DHAKA, Bangladesh - Bangladesh looks likely to be the first country to include in its constitution a provision for redressing damage resulting from climate change.
The country’s parliament is expected to approve a report by its committee for constitutional reforms that would insert an obligation for the government to act on climate change into Article 15 of the country’s constitution.
The article outlines the state’s obligation to meet the basic necessities of life. The measure could lay the groundwork for the government to impose penalties on individuals or institutions within Bangladesh who are found guilty of contributing to climate-related damages.
The 15-member committee was formed in 2010 in response to an order by the Bangladesh High Court that the constitution be restored to its original 1972 form. The court held that changes by successive military governments had destroyed much of the constitution’s “basic character.”
Hasanul Huq Inu, a member of parliament and of the constitutional reform committee, said that the revised constitution will include an amendment addressing climate change and the environment. Parliament is expected to vote on the reform during its current session.
The amendment states, “The state shall take appropriate response measures, including mitigation and adaptation, against anthropogenic-accelerated global-warming-induced climate change and sea-level rise.”
“One of the big achievements so far has been that there is complete consensus among the committee members on the issue,” Inu said.
Inu was also a member of the jury of an informal climate tribunal, organized by Oxfam and convened in November 2010 in the country’s capital, Dhaka, to assess damage due to climate change suffered by coastal fishermen.
The five-member tribunal jury, comprising scientists, lawyers and parliamentarians, heard accounts from four fishermen who had lost their families or livelihoods due to climate change.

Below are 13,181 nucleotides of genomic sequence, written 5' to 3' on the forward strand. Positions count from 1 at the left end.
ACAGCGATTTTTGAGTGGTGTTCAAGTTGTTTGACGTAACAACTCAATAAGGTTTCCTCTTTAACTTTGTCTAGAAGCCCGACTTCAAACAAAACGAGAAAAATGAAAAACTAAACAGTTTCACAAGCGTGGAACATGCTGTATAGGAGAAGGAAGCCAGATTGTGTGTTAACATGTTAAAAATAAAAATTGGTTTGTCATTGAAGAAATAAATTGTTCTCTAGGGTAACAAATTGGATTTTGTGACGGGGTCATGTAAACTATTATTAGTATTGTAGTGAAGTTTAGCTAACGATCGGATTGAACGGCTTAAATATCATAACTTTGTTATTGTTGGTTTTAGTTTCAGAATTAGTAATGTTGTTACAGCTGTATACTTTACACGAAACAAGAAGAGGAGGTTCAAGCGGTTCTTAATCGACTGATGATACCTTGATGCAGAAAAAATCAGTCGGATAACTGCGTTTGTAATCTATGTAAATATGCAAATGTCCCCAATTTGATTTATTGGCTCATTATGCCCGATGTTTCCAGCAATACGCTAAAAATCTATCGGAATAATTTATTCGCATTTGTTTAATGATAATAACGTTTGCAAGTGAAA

The jury’s verdict stated that climate change in the region was irrevocable and largely due to human activities. The jury ruled that those affected should be compensated adequately by those responsible for climate change and that a legal process should be instituted globally to examine such demands in future.
Ziaul Hoque Mukta, policy and advocacy manager for Oxfam in Bangladesh, said that until now no international agreement except under the World Trade Organization has made any legal provision for compensation for environmental damage caused.
Agreements to curb climate-changing emissions under the United Nations Framework on Climate Change (UNFCC) are voluntary, and no penalty can be imposed if they are not met, Mukta said.
“Through the climate tribunal, we want to set up a scientific and legal framework for effective action against those responsible for climate change,” said Mizanur Rahman, chair of Bangladesh’s National Human Rights Commission and also chair of the climate tribunal jury.
Saber Hossain Chowdhury, a jury member and chair of the All-party Parliamentary Group on Climate Change and the Environment in the Bangladesh parliament, told the climate tribunal that scientists project that up to one-third of the country may eventually submerged permanently or temporarily as sea levels rise, rendering up to 50 million people homeless.
“Those responsible for such a state of affairs must take responsibility,” Chowdhury said. “Climate refugees must be provided for.”
Experts say that the inclusion of the climate change amendment in the revised constitution will give the government a basis to mandate that courts impose penalties on individuals or institutions within Bangladesh that are found responsible for damages related to climate change.
Climate tribunal jury member Ahsanuddin Ahmed, who has contributed to Intergovernmental Panel on Climate Change (IPCC) reports, cautioned that it would take at least a year before concrete action emerged.
Ali Sanwar is a freelance journalist based in Dhaka, Bangladesh.